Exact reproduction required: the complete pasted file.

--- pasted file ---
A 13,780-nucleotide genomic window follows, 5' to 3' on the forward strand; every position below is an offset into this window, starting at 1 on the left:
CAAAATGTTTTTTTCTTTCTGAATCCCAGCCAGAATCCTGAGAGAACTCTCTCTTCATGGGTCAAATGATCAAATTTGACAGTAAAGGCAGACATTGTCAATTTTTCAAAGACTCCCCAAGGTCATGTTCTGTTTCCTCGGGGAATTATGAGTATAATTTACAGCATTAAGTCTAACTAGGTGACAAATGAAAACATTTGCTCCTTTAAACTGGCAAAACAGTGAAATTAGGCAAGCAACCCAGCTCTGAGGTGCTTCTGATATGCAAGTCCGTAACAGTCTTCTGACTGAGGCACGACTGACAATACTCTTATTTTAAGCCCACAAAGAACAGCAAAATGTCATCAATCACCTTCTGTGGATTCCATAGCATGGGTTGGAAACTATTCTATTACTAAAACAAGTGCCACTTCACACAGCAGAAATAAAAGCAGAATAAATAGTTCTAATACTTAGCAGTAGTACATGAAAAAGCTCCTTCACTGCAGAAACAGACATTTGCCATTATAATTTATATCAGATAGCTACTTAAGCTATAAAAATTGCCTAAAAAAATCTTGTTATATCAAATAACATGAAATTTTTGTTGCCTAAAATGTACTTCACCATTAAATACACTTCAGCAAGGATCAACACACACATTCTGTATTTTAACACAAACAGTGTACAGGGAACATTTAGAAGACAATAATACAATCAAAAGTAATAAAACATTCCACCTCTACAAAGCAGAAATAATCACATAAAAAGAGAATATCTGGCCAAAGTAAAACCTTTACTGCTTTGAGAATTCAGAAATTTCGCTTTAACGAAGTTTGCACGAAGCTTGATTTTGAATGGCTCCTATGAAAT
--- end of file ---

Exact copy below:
A 13,780-nucleotide genomic window follows, 5' to 3' on the forward strand; every position below is an offset into this window, starting at 1 on the left:
CAAAATGTTTTTTTCTTTCTGAATCCCAGCCAGAATCCTGAGAGAACTCTCTCTTCATGGGTCAAATGATCAAATTTGACAGTAAAGGCAGACATTGTCAATTTTTCAAAGACTCCCCAAGGTCATGTTCTGTTTCCTCGGGGAATTATGAGTATAATTTACAGCATTAAGTCTAACTAGGTGACAAATGAAAACATTTGCTCCTTTAAACTGGCAAAACAGTGAAATTAGGCAAGCAACCCAGCTCTGAGGTGCTTCTGATATGCAAGTCCGTAACAGTCTTCTGACTGAGGCACGACTGACAATACTCTTATTTTAAGCCCACAAAGAACAGCAAAATGTCATCAATCACCTTCTGTGGATTCCATAGCATGGGTTGGAAACTATTCTATTACTAAAACAAGTGCCACTTCACACAGCAGAAATAAAAGCAGAATAAATAGTTCTAATACTTAGCAGTAGTACATGAAAAAGCTCCTTCACTGCAGAAACAGACATTTGCCATTATAATTTATATCAGATAGCTACTTAAGCTATAAAAATTGCCTAAAAAAATCTTGTTATATCAAATAACATGAAATTTTTGTTGCCTAAAATGTACTTCACCATTAAATACACTTCAGCAAGGATCAACACACACATTCTGTATTTTAACACAAACAGTGTACAGGGAACATTTAGAAGACAATAATACAATCAAAAGTAATAAAACATTCCACCTCTACAAAGCAGAAATAATCACATAAAAAGAGAATATCTGGCCAAAGTAAAACCTTTACTGCTTTGAGAATTCAGAAATTTCGCTTTAACGAAGTTTGCACGAAGCTTGATTTTGAATGGCTCCTATGAAAT